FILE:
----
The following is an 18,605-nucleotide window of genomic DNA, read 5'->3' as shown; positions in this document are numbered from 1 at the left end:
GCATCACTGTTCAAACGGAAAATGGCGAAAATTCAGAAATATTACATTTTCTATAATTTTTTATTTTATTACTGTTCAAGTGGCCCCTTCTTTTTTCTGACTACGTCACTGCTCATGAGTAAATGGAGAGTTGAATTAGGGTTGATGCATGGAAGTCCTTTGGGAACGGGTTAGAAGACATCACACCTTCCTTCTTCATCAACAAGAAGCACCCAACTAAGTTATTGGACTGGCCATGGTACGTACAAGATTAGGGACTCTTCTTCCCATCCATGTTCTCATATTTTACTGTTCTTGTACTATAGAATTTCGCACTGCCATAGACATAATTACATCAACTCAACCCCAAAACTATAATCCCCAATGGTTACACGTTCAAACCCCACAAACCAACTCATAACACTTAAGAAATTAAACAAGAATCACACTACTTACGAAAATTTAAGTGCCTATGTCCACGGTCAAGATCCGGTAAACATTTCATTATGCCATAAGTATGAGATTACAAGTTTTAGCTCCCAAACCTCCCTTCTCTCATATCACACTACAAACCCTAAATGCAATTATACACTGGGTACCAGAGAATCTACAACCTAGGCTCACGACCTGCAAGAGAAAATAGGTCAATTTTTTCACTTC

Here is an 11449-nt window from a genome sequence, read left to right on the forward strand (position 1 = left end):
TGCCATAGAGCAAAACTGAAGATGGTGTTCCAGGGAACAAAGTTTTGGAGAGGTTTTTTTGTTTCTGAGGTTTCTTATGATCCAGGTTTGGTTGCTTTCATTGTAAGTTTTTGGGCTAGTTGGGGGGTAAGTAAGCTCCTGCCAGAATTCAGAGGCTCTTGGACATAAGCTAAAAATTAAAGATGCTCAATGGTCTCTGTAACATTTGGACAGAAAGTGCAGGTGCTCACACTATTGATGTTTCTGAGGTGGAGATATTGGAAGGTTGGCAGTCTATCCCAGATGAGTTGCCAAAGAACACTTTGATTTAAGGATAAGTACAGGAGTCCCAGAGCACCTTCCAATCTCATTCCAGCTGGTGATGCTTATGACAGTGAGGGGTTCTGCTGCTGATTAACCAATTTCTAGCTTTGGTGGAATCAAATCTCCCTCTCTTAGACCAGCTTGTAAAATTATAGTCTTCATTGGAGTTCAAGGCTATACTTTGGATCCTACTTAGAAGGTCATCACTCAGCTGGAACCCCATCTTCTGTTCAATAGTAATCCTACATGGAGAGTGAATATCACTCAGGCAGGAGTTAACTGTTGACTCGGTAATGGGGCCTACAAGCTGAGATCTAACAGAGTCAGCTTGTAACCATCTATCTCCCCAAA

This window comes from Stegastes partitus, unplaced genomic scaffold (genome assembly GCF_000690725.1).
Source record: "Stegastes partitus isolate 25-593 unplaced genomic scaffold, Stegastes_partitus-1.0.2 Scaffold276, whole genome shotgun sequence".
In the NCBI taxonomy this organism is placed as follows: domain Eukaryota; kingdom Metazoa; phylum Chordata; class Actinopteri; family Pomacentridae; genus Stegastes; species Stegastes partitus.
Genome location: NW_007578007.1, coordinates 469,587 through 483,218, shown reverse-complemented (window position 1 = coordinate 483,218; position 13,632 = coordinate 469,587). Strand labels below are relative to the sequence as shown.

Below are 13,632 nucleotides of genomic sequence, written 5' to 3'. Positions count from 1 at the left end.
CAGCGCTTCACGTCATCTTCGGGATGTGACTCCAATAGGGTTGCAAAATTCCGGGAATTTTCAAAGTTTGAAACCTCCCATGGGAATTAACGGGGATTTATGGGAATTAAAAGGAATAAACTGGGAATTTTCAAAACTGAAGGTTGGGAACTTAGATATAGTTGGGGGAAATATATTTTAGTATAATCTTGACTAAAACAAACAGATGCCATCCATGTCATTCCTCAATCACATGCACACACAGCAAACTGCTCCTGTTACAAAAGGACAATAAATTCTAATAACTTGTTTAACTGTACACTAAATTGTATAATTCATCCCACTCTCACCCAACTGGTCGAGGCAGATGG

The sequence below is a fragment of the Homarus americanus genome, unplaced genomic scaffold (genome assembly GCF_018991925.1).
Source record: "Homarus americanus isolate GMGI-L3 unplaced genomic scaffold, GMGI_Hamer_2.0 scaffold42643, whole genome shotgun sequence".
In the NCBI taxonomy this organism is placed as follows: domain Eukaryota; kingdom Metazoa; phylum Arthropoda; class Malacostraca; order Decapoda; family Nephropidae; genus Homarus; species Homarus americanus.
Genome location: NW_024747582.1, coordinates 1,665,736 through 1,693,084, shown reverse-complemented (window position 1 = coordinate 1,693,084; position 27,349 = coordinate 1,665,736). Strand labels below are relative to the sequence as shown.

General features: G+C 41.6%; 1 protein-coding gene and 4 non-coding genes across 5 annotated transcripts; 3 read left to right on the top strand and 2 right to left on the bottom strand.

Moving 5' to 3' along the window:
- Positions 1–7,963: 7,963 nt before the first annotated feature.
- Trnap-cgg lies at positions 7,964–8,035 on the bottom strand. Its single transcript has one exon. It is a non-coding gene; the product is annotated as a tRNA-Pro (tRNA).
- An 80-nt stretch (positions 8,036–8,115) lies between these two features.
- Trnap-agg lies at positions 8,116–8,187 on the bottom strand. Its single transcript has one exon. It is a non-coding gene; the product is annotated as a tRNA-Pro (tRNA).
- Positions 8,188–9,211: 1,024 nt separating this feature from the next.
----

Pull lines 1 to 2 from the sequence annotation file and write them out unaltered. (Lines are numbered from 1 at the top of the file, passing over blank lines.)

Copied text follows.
The following is an 18,605-nucleotide window of genomic DNA, read 5'->3' as shown; positions in this document are numbered from 1 at the left end:
GCATCACTGTTCAAACGGAAAATGGCGAAAATTCAGAAATATTACATTTTCTATAATTTTTTATTTTATTACTGTTCAAGTGGCCCCTTCTTTTTTCTGACTACGTCACTGCTCATGAGTAAATGGAGAGTTGAATTAGGGTTGATGCATGGAAGTCCTTTGGGAACGGGTTAGAAGACATCACACCTTCCTTCTTCATCAACAAGAAGCACCCAACTAAGTTATTGGACTGGCCATGGTACGTACAAGATTAGGGACTCTTCTTCCCATCCATGTTCTCATATTTTACTGTTCTTGTACTATAGAATTTCGCACTGCCATAGACATAATTACATCAACTCAACCCCAAAACTATAATCCCCAATGGTTACACGTTCAAACCCCACAAACCAACTCATAACACTTAAGAAATTAAACAAGAATCACACTACTTACGAAAATTTAAGTGCCTATGTCCACGGTCAAGATCCGGTAAACATTTCATTATGCCATAAGTATGAGATTACAAGTTTTAGCTCCCAAACCTCCCTTCTCTCATATCACACTACAAACCCTAAATGCAATTATACACTGGGTACCAGAGAATCTACAACCTAGGCTCACGACCTGCAAGAGAAAATAGGTCAATTTTTTCACTTC